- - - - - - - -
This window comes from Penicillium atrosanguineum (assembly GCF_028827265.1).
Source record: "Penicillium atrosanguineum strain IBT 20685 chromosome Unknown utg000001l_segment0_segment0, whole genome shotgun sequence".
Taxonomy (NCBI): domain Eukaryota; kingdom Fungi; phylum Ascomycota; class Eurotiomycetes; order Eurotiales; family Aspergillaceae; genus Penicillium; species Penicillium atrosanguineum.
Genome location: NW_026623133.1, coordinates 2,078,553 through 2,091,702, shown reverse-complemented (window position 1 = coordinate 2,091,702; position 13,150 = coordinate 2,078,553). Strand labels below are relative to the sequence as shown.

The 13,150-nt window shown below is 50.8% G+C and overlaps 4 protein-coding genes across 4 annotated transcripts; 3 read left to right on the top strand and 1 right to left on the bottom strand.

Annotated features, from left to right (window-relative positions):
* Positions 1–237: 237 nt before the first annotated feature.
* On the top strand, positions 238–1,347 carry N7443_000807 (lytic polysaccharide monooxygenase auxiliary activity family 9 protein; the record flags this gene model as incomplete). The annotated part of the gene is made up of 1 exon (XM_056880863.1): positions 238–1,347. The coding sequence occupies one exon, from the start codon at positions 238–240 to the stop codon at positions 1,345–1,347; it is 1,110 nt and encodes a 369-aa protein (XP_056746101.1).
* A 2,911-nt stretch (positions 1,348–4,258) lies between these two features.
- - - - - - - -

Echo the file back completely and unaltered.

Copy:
This window comes from Penicillium atrosanguineum (assembly GCF_028827265.1).
Source record: "Penicillium atrosanguineum strain IBT 20685 chromosome Unknown utg000001l_segment0_segment0, whole genome shotgun sequence".
Taxonomy (NCBI): domain Eukaryota; kingdom Fungi; phylum Ascomycota; class Eurotiomycetes; order Eurotiales; family Aspergillaceae; genus Penicillium; species Penicillium atrosanguineum.
Genome location: NW_026623133.1, coordinates 2,078,553 through 2,091,702, shown reverse-complemented (window position 1 = coordinate 2,091,702; position 13,150 = coordinate 2,078,553). Strand labels below are relative to the sequence as shown.

The 13,150-nt window shown below is 50.8% G+C and overlaps 4 protein-coding genes across 4 annotated transcripts; 3 read left to right on the top strand and 1 right to left on the bottom strand.

Annotated features, from left to right (window-relative positions):
* Positions 1–237: 237 nt before the first annotated feature.
* On the top strand, positions 238–1,347 carry N7443_000807 (lytic polysaccharide monooxygenase auxiliary activity family 9 protein; the record flags this gene model as incomplete). The annotated part of the gene is made up of 1 exon (XM_056880863.1): positions 238–1,347. The coding sequence occupies one exon, from the start codon at positions 238–240 to the stop codon at positions 1,345–1,347; it is 1,110 nt and encodes a 369-aa protein (XP_056746101.1).
* A 2,911-nt stretch (positions 1,348–4,258) lies between these two features.